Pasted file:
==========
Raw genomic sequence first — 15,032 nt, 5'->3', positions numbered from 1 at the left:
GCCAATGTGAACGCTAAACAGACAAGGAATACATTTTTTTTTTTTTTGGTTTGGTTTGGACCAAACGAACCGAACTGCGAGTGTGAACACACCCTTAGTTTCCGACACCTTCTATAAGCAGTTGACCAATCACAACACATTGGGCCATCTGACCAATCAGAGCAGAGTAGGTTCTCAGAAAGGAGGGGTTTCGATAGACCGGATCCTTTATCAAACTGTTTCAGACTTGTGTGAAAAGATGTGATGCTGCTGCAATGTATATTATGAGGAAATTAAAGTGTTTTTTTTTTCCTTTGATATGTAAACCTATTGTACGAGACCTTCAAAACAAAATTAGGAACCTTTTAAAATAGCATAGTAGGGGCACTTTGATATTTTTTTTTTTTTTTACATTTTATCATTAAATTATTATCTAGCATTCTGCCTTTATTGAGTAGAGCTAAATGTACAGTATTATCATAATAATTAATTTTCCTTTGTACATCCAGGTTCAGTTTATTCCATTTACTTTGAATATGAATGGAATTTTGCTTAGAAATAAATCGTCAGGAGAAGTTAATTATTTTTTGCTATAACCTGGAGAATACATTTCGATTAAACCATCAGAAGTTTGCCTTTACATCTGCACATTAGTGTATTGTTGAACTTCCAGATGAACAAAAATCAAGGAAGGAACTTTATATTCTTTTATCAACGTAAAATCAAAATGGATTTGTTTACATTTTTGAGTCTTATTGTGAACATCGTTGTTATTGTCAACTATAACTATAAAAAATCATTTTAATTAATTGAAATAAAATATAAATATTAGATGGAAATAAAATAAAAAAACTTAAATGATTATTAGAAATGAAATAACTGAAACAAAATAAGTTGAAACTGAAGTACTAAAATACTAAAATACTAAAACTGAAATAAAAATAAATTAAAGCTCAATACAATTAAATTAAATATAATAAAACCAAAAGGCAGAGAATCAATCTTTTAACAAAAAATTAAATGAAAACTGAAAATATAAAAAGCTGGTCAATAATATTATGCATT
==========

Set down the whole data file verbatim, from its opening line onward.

Raw genomic sequence first — 15,032 nt, 5'->3', positions numbered from 1 at the left:
GCCAATGTGAACGCTAAACAGACAAGGAATACATTTTTTTTTTTTTTGGTTTGGTTTGGACCAAACGAACCGAACTGCGAGTGTGAACACACCCTTAGTTTCCGACACCTTCTATAAGCAGTTGACCAATCACAACACATTGGGCCATCTGACCAATCAGAGCAGAGTAGGTTCTCAGAAAGGAGGGGTTTCGATAGACCGGATCCTTTATCAAACTGTTTCAGACTTGTGTGAAAAGATGTGATGCTGCTGCAATGTATATTATGAGGAAATTAAAGTGTTTTTTTTTTCCTTTGATATGTAAACCTATTGTACGAGACCTTCAAAACAAAATTAGGAACCTTTTAAAATAGCATAGTAGGGGCACTTTGATATTTTTTTTTTTTTTTACATTTTATCATTAAATTATTATCTAGCATTCTGCCTTTATTGAGTAGAGCTAAATGTACAGTATTATCATAATAATTAATTTTCCTTTGTACATCCAGGTTCAGTTTATTCCATTTACTTTGAATATGAATGGAATTTTGCTTAGAAATAAATCGTCAGGAGAAGTTAATTATTTTTTGCTATAACCTGGAGAATACATTTCGATTAAACCATCAGAAGTTTGCCTTTACATCTGCACATTAGTGTATTGTTGAACTTCCAGATGAACAAAAATCAAGGAAGGAACTTTATATTCTTTTATCAACGTAAAATCAAAATGGATTTGTTTACATTTTTGAGTCTTATTGTGAACATCGTTGTTATTGTCAACTATAACTATAAAAAATCATTTTAATTAATTGAAATAAAATATAAATATTAGATGGAAATAAAATAAAAAAACTTAAATGATTATTAGAAATGAAATAACTGAAACAAAATAAGTTGAAACTGAAGTACTAAAATACTAAAATACTAAAACTGAAATAAAAATAAATTAAAGCTCAATACAATTAAATTAAATATAATAAAACCAAAAGGCAGAGAATCAATCTTTTAACAAAAAATTAAATGAAAACTGAAAATATAAAAAGCTGGTCAATAATATTATGCATT